"factorys" (i.e., trading posts) at Savi, Guinea, 1720s.
|From Jean Baptiste
Labat, Voyage du Chevalier des Marchais en Guinée . . .fait en 1725, 1726,
& 1727 (Amsterdam, 1731), vol. 2 , between pp. 40-41, In Thomas Astley
(ed.), A New General Collection of Voyages and Travels (London, 1745-47),
vol. 3, plate 9, facing p. 64. (Copy in Special Collections Department,
University of Virginia Library; also Library of Congress, Prints and
Photographs Division, LC-USZ62-106828)
|Detailed plan or
"prospect of the European factorys" shows surrounding town,
compounds (factories) of Portuguese, French, and English; also, palace
compound and various of its courts and buildings. In Labat (vol. 2, between
pp. 40 and 41), this illustration is titled "Comptoirs des Européens a
Xavier" and about 50 buildings and locales are individually identified
and named--far more detail is given than shown here in the Astley edition.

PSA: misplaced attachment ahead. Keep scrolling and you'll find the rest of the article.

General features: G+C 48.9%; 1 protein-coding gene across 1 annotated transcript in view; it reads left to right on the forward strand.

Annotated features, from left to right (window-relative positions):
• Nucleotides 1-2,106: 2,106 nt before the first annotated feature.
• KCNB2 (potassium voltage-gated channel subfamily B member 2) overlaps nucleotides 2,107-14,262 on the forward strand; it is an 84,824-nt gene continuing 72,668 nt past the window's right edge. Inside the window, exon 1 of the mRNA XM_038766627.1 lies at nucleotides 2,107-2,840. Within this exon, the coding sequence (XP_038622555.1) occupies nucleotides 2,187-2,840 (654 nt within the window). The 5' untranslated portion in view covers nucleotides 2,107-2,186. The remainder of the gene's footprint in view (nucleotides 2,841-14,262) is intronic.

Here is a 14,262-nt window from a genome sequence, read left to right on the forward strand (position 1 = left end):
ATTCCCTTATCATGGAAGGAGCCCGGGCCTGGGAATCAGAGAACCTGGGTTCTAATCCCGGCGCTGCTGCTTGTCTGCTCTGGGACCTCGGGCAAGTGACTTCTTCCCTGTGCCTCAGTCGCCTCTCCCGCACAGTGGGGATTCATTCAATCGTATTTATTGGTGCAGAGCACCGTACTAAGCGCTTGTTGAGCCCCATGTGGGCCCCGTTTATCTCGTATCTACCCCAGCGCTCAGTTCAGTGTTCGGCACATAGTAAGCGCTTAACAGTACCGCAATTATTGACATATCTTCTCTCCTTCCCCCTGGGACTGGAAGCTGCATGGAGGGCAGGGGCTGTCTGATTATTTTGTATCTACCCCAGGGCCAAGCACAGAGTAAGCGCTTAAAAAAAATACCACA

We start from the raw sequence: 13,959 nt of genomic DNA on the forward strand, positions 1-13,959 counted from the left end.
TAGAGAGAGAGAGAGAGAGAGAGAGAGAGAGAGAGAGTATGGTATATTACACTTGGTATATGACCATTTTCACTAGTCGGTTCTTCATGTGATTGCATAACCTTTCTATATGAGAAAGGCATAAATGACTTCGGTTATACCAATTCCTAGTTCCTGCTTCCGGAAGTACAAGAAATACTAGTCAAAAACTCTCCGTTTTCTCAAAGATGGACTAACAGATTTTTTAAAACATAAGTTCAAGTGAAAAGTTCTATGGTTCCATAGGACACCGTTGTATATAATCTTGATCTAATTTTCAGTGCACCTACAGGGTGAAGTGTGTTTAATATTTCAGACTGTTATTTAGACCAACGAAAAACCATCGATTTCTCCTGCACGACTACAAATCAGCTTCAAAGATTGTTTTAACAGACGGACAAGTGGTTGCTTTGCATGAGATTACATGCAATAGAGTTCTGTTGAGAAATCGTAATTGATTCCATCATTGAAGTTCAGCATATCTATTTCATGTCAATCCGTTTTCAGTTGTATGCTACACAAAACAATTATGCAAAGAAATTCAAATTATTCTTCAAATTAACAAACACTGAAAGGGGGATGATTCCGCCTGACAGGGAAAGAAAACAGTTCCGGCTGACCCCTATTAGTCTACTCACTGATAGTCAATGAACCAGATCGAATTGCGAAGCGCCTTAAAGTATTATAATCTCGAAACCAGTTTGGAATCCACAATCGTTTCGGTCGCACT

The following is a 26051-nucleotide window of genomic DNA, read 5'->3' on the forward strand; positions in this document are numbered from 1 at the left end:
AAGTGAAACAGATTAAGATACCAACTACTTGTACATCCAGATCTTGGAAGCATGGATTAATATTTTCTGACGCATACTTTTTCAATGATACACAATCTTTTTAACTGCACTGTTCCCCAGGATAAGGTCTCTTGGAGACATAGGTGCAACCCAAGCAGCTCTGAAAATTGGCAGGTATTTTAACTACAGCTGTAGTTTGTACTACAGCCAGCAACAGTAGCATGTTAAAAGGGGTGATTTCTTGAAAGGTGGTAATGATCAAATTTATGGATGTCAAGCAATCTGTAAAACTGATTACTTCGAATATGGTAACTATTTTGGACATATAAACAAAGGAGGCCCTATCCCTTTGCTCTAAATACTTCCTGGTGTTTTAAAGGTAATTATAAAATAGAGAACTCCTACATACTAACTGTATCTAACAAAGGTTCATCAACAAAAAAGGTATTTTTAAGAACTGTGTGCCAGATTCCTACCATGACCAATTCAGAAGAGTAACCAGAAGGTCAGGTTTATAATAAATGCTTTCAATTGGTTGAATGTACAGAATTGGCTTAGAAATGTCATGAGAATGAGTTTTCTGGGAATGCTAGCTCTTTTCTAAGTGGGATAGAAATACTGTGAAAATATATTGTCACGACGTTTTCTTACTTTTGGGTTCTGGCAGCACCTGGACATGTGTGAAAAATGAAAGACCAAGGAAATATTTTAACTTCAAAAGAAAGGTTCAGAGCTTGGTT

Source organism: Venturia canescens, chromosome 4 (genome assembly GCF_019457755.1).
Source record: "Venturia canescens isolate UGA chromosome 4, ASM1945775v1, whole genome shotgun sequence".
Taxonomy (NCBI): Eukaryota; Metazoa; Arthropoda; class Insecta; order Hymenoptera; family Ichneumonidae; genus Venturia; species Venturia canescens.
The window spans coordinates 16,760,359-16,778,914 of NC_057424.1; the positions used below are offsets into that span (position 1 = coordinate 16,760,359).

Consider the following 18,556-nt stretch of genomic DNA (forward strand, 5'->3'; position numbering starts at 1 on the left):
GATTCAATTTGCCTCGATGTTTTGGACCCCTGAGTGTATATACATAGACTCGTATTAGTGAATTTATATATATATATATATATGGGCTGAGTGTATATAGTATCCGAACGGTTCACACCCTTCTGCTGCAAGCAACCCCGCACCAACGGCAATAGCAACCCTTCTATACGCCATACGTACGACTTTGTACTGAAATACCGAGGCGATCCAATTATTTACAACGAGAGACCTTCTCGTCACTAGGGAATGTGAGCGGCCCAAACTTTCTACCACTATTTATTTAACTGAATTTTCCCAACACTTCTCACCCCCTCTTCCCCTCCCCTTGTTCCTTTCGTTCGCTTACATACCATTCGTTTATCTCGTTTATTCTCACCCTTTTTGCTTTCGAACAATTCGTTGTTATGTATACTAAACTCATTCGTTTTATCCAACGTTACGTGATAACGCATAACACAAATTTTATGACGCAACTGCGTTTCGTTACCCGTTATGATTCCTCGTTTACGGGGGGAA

"The city of Savi . . . was about four miles in circumference. It was so
populous that the throngs of people made it difficult to pass along the
streets . . . . The daily markets featured all sorts of European and African
commodities. Near the European compounds was a square shaded by tall trees
where the English, French, Dutch, and Portuguese directors, merchants, and
sea captains sat and transacted daily business, much like a European
mercantile exchange" (Robert Harms, The Diligent [Basic Books, 2002], p.
156). Savi, the predecessor of the town of Whydah/Ouidah, was the capital of
the Hueda Kingdom, c. 1670-1727.